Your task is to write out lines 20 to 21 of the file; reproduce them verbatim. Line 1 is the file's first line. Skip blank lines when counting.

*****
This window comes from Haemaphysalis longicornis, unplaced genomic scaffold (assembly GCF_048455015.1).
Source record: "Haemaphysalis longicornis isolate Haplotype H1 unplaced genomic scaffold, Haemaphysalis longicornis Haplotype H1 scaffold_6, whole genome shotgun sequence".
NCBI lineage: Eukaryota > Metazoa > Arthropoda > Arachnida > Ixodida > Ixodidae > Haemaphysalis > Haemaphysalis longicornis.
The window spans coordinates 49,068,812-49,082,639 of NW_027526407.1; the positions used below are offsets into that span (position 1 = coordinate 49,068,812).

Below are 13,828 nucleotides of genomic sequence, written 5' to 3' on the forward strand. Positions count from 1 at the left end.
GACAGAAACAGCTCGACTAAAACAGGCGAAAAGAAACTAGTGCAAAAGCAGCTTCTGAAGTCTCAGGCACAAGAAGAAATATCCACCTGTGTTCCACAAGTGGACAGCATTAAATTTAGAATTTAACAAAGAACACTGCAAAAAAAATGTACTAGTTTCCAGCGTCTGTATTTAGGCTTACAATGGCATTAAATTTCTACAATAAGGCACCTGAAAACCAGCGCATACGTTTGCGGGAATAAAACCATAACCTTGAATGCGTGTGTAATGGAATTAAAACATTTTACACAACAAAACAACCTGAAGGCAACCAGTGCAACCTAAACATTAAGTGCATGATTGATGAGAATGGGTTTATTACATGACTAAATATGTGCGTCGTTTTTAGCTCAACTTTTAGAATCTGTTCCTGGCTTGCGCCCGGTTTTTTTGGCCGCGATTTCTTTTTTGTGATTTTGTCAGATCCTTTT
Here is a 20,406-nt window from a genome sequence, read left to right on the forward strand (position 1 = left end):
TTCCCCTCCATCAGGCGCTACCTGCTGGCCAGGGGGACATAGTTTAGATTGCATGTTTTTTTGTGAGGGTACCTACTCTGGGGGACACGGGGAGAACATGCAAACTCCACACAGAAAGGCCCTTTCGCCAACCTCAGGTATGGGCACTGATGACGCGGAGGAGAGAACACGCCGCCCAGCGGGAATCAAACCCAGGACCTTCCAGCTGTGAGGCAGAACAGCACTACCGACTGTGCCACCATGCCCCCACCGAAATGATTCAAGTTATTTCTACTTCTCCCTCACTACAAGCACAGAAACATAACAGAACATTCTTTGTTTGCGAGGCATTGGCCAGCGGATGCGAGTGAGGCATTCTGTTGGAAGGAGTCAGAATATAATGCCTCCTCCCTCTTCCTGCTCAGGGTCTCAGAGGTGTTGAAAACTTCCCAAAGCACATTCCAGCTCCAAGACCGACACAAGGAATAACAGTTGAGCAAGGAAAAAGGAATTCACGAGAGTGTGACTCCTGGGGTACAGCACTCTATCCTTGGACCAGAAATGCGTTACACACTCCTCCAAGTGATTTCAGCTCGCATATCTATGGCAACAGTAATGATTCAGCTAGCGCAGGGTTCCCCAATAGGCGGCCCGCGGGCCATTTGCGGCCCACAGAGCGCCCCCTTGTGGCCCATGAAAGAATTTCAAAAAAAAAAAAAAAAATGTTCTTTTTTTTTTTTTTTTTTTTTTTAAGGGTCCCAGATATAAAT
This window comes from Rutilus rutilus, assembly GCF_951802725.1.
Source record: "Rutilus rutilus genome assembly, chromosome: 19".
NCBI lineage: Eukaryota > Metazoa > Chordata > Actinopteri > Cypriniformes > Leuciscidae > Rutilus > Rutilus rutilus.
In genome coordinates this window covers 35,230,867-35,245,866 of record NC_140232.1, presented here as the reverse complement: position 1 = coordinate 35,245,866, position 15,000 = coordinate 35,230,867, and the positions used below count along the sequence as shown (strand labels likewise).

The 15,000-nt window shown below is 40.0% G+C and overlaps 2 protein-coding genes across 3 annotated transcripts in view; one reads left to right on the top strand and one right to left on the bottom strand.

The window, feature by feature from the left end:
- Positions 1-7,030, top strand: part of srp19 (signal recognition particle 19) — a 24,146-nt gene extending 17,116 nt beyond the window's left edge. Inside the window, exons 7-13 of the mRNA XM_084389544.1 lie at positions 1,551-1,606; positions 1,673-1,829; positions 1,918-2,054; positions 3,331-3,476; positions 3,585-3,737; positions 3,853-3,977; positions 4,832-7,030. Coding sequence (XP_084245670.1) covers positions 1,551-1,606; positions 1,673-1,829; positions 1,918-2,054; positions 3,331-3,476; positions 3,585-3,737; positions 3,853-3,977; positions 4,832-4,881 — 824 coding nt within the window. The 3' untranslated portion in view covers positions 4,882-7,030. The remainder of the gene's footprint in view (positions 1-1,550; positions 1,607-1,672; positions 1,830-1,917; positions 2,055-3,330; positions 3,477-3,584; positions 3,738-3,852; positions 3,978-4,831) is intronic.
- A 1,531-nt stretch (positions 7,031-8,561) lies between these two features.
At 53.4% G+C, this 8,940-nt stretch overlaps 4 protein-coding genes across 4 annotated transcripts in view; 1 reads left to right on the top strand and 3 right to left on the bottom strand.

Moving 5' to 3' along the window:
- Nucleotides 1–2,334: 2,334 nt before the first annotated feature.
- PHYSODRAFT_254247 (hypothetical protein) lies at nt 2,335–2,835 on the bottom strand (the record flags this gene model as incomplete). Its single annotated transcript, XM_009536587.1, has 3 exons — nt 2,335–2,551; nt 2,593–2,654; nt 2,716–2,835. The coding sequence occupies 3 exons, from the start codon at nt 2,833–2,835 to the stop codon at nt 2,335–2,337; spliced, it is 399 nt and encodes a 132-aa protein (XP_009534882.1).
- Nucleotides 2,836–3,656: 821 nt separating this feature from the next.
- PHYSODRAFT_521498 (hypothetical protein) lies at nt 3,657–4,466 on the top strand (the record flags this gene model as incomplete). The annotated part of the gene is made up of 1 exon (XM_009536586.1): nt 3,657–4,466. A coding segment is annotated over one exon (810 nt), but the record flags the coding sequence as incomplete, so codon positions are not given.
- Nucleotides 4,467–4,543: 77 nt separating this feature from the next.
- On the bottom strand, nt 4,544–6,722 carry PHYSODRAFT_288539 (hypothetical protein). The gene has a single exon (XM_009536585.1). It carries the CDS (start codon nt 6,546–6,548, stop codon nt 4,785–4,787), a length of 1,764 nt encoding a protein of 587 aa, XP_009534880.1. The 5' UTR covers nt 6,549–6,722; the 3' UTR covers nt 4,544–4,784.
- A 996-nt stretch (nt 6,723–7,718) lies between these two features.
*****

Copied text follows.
- PHYSODRAFT_254247 (hypothetical protein) lies at nt 2,335–2,835 on the bottom strand (the record flags this gene model as incomplete). Its single annotated transcript, XM_009536587.1, has 3 exons — nt 2,335–2,551; nt 2,593–2,654; nt 2,716–2,835. The coding sequence occupies 3 exons, from the start codon at nt 2,833–2,835 to the stop codon at nt 2,335–2,337; spliced, it is 399 nt and encodes a 132-aa protein (XP_009534882.1).
- Nucleotides 2,836–3,656: 821 nt separating this feature from the next.